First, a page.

Currently I'm thinking about using confidence intervals to compare the difference in means between a few groups. However, if I understand correctly I need to use the Bonferroni correction if I test multiple hypothesis with the same data set. Obviously, this means that my confidence interval becomes more strict. I wonder if the Bonferroni correction is really neccessary. I read papers that discourage using the Bonferroni correction and one should rather take a look on effect sizes to interpret the results.

Are they correct? Is the Bonferroni correction really overrated and one should rather use effect sizes to interpret the results?

  • $\begingroup$ What field is this in? I don't see many statisticians using effect sizes. Also, p-value adjustment has no effect on the SE / CI, only on the p-values. Instead of Bonferroni use something like Holm, FDR, ... $\endgroup$ – user2974951 Aug 6 '19 at 12:41
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    $\begingroup$ @user2974951 not true. Only a bad statistician would completely disregard the effect size. Statistical significance does not imply significance in the specific domain. A drug that lowers the heart rate by 0.1 BPM might be statistically significant, but no sane company would put it into production, because it is not clinically significant. Regarding Bonferroni correction, of course this can be applied to CIs. The correction is perfomed by either taking p-value times n or divide alpha by n. Thus, you can construct the CI on the corrected alpha. $\endgroup$ – Scholar Aug 6 '19 at 12:58
  • $\begingroup$ @bi_scholar I may have misunderstood his meaning of effect size, I was thinking of something like Cohen's d or similar. I agree CI size is even more important than p-values, if this is what we refer to "effect size". In your example I believe you are referring to the difference in statistical / practical significance, which is also true. Also, Bonferroni can be used to build a CI, although it is a hackish way to do it, I think mostly it is used for p-values. $\endgroup$ – user2974951 Aug 6 '19 at 13:16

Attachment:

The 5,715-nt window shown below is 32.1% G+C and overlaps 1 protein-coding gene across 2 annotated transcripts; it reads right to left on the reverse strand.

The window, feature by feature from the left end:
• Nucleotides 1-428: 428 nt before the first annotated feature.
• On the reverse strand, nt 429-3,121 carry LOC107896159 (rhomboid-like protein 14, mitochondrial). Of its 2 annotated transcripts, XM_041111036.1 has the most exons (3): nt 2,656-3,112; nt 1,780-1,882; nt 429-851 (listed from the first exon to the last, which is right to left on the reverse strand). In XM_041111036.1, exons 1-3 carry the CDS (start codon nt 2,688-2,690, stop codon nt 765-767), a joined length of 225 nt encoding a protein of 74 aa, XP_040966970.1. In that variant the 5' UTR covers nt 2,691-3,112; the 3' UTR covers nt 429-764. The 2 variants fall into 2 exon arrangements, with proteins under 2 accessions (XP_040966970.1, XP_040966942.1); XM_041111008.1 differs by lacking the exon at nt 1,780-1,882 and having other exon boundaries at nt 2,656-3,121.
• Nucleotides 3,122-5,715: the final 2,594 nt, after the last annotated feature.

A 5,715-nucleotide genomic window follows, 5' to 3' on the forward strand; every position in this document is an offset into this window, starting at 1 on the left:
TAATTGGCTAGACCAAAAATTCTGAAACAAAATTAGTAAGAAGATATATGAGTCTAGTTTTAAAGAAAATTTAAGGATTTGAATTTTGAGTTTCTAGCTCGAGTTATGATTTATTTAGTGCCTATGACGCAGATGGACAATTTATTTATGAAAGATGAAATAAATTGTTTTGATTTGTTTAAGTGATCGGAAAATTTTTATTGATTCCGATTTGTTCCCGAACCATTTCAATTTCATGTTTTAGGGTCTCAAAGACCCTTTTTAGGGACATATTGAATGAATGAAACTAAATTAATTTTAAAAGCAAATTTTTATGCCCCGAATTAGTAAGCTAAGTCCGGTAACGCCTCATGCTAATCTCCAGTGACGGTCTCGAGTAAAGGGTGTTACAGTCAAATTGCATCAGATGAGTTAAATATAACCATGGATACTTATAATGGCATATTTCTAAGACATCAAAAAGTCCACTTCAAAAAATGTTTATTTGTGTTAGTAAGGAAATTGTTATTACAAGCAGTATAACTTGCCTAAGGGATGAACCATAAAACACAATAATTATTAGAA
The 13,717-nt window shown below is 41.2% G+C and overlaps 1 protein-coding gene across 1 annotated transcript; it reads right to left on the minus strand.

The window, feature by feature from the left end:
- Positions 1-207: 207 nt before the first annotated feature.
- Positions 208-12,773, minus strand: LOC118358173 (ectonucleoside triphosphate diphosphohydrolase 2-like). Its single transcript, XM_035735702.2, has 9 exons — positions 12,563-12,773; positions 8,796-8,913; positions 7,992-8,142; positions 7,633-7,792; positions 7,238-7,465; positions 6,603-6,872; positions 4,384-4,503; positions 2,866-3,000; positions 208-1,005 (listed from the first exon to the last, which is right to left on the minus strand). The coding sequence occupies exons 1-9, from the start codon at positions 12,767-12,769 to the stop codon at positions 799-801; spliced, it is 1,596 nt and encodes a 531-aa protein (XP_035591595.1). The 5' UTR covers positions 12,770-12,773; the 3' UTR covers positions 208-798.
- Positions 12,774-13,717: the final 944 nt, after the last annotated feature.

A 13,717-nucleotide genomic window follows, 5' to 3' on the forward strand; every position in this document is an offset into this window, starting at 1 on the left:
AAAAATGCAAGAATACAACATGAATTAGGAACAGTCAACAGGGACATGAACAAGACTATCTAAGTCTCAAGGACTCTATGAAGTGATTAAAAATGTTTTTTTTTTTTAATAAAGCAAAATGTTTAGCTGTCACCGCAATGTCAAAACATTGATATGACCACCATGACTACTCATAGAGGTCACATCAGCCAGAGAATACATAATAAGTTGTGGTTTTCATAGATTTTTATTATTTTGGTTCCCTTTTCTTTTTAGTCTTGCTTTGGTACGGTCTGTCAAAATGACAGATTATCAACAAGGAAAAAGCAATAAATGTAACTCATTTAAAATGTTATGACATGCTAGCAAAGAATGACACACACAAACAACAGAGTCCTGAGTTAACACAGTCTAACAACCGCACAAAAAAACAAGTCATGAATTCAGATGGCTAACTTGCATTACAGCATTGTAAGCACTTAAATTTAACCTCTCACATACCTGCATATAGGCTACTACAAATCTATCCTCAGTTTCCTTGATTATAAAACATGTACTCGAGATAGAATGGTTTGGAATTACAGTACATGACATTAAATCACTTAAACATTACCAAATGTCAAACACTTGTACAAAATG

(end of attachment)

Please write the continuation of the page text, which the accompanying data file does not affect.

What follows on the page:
• $\begingroup$ @user2974951: it is true that multiple testing corrections are rarely applied to confidence intervals, but this is mainly due to a misunderstanding of the concept. As you certainly know, the idea is to control the overall type I error rate. Therefore, not the p-values should be changed, but the level of alpha per test. Whether each test uses p-values or confidence intervals should not matter at all, the change in alpha stays the same. $\endgroup$ – LuckyPal Aug 6 '19 at 13:26
  • $\begingroup$ So if I understand you correctly there is no way around alpha level correction in CI? $\endgroup$ – Brain Damage Aug 6 '19 at 17:24

If you wish to control the familywise type I error rate, then you need to adjust for multiplicity. In particular, if you wish to emphasize p-value, statistical significance or whether CIs exclude some value, to claim that some of multiple comparisons you are looking at are "statistically significant", then that is often a situation where that might be something you wish to do.

The Bonferroni correction is one of the most simple (and most conservative) adjustments for multiplicity. You can easily adjust your CIs to match the adjustment (e.g. with 2 hypotheses you calculate 97.5% confidence intervals instead of 95% CIs). Other adjustments are uniformly more powerful (e.g. Bonferroni-Holm), but make it hard to find matching CIs.

There are of course approaches for dealing with multiplicity other than controlling the familywise type I error rate, e.g. using shrinkage in Bayesian hierarchical models instead.

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